Another bias is to remain particularly grounded in the experience. This is called emotional reasoning.

“When thinking about the future it can be very hard to imagine a world that is significantly different from today,” Gosling says. “So it is important to consider the ways in which the future could play out. By considering a comprehensive set of distinctive potential future outcomes or scenarios we can build an understanding of the future sources of risk and opportunity.”

Position for volatility

When it comes to retirement investing, Watson builds out environment.

“I often talk to clients about no longer having to work, as opposed to retiring,” he says. “And with the smart use of investments and savings, the day you no longer have to work does not need to be 60 or 65 or 67 or some other age set nominally by a government or an employer, but rather a date that you choose.”

That said, when volatility erupts, Watson spends a lot of time educating clients around core ideas that allow them to withstand market gyrations and minimise disruption to their income streams.

“We also ‘tweak’ portfolios at that time to again minimise the impact of volatility of income,” he says. “We tell our clients we can’t eliminate volatility of capital but being aware of the difference between the two and that despite what we were taught at school, a temporary reduction in capital does not mean a temporary reduction in income.”

Outside the box diversification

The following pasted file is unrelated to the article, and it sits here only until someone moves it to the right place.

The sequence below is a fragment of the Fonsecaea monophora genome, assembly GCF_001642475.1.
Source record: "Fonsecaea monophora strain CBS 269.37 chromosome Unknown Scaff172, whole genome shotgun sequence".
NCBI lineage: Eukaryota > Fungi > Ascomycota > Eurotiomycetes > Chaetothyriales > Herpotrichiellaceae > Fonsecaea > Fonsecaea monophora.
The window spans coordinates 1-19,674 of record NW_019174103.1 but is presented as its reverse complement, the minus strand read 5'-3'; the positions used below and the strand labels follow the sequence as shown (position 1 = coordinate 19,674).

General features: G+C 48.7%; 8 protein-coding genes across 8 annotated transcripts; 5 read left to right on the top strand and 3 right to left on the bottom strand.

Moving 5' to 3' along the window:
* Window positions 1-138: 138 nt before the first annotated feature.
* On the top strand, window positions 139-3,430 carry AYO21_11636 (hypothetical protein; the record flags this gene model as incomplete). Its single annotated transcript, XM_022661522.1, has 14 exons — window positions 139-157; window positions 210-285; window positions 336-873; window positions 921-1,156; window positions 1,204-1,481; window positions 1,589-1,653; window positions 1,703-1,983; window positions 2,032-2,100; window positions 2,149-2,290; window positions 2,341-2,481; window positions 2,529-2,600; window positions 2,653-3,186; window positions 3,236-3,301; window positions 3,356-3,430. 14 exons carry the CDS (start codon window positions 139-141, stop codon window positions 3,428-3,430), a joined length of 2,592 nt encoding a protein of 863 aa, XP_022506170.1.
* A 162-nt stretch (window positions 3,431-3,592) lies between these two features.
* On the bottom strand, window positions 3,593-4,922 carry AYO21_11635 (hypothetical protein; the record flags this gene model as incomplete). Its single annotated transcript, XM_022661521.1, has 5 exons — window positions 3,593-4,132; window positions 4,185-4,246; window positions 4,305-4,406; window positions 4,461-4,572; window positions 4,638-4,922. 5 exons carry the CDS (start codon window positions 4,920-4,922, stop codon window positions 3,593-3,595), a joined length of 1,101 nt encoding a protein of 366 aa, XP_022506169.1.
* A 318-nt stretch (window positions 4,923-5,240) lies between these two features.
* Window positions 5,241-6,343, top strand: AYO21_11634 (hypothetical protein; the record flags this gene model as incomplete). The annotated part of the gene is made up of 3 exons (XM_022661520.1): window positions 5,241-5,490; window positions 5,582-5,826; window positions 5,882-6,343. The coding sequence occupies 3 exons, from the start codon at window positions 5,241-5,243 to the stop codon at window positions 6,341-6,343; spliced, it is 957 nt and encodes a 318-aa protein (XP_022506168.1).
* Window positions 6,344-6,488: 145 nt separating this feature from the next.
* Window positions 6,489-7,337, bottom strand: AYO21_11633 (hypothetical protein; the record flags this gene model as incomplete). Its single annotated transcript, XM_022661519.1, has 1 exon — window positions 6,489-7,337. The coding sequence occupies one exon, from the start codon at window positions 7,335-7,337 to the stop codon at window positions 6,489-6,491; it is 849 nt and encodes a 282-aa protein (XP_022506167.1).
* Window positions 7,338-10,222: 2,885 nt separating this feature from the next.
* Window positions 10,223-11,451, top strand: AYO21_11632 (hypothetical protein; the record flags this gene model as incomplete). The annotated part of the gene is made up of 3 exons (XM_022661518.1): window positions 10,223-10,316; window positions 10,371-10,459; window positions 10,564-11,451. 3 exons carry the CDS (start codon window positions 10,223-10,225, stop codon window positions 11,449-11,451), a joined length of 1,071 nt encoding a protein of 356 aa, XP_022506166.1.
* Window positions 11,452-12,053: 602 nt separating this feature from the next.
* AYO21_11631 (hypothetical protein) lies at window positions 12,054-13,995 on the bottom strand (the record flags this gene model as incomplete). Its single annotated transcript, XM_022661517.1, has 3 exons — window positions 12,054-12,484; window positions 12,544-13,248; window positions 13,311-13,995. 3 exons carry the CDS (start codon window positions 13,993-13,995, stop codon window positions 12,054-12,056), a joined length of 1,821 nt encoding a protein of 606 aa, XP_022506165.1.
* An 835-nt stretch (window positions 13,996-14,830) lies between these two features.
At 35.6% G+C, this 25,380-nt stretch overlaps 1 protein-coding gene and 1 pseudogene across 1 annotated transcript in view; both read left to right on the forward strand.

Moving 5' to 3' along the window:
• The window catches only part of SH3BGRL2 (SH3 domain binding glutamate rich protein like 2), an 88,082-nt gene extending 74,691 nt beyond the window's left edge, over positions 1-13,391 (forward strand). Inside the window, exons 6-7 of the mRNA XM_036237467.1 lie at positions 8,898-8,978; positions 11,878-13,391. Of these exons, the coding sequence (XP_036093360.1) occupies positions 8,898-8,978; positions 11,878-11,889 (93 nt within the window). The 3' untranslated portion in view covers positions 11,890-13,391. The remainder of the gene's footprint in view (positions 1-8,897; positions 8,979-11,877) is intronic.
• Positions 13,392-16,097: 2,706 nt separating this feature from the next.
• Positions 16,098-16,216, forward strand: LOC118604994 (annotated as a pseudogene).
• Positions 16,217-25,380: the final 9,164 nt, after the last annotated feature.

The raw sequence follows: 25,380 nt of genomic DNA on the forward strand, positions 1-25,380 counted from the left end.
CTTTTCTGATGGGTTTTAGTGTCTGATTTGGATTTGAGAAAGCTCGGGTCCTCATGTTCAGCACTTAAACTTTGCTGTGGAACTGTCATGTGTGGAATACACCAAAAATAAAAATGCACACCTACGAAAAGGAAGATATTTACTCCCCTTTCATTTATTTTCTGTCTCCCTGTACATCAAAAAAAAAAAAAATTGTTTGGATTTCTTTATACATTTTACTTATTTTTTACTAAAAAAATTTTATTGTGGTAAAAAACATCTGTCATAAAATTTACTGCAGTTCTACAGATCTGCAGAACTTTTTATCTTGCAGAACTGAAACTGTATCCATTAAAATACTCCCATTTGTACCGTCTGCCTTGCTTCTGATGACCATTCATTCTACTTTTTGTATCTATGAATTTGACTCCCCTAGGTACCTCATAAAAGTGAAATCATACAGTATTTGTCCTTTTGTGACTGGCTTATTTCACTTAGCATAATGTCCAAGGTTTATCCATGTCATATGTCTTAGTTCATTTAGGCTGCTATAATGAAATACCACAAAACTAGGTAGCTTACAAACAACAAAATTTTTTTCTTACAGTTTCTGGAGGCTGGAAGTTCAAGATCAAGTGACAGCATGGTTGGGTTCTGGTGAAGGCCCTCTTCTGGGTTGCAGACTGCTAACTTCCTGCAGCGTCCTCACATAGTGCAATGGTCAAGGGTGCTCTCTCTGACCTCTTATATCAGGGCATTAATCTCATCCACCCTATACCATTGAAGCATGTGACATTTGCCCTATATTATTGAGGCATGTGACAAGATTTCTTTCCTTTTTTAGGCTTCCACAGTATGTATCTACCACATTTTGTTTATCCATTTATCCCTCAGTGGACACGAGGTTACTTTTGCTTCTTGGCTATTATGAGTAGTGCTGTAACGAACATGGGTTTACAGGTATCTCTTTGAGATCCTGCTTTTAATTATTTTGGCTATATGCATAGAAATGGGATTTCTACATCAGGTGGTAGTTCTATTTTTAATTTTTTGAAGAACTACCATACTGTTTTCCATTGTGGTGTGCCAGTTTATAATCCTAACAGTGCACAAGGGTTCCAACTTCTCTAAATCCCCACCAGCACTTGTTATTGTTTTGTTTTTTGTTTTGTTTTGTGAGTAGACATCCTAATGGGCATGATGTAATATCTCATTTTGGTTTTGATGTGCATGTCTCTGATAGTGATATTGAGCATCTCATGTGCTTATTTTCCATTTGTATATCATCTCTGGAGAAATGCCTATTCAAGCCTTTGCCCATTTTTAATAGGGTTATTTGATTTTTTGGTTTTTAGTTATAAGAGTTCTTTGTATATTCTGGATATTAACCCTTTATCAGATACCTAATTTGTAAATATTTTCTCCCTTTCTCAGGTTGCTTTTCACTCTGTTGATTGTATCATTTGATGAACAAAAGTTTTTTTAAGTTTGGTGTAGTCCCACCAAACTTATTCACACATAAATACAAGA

Portfolio managers are working hard to generate returns above inflation, but need to appropriately limit the risk exposure.

“Outcome-based real return funds such as MLC Inflation Plus, are seeking returns above the inflation rate while limiting the exposure to negative returns in difficult investment environments. In seeking inflation plus returns, we can be less concerned with returns versus market indices, and this frees us to invest only in those companies that offer an adequate reward for risk,” Gosling says.

Traditionally, bonds have been a wonderful diversifier of equity risk. But as the effects of extraordinary monetary policy still reverberate around bond markets, managers have instead sought new ways of portfolio construction.

Gosling points to using foreign currency as a useful diversifying tool for the MLC Inflation Plus funds.

Given Australia is an open economy and is geared towards global growth, when things are going well the world over and for equity markets, the Australian dollar tends to be strong.

But conversely, in a weak environment, the Australian dollar is weak.

“That is really valuable for us,” Gosling says. “Yes, the currency exposure provides an offset to equity market risk and we’ve used that effectively over the recent years.”

Also, because the funds are decoupled from a benchmark, managers have much more freedom in finding new opportunities that bolster the fund towards its objective of achieving real returns for clients.

Concerns about vulnerabilities in the Australian economy, thanks to high levels of household debt, an extended residential property market and a reliance on offshore funding, lead the team to seek new ways to control that potential downside risk.

“Recently, we used derivatives strategies to limit downside exposure for example in the banking sector, and at other times we’ve had no exposure to the domestic banks at all when risks were very elevated”.

“What we try to always do is combine that macro viewpoint with a bottom up approach to individual companies that provide us with an extra level of resilience,” Gosling explains.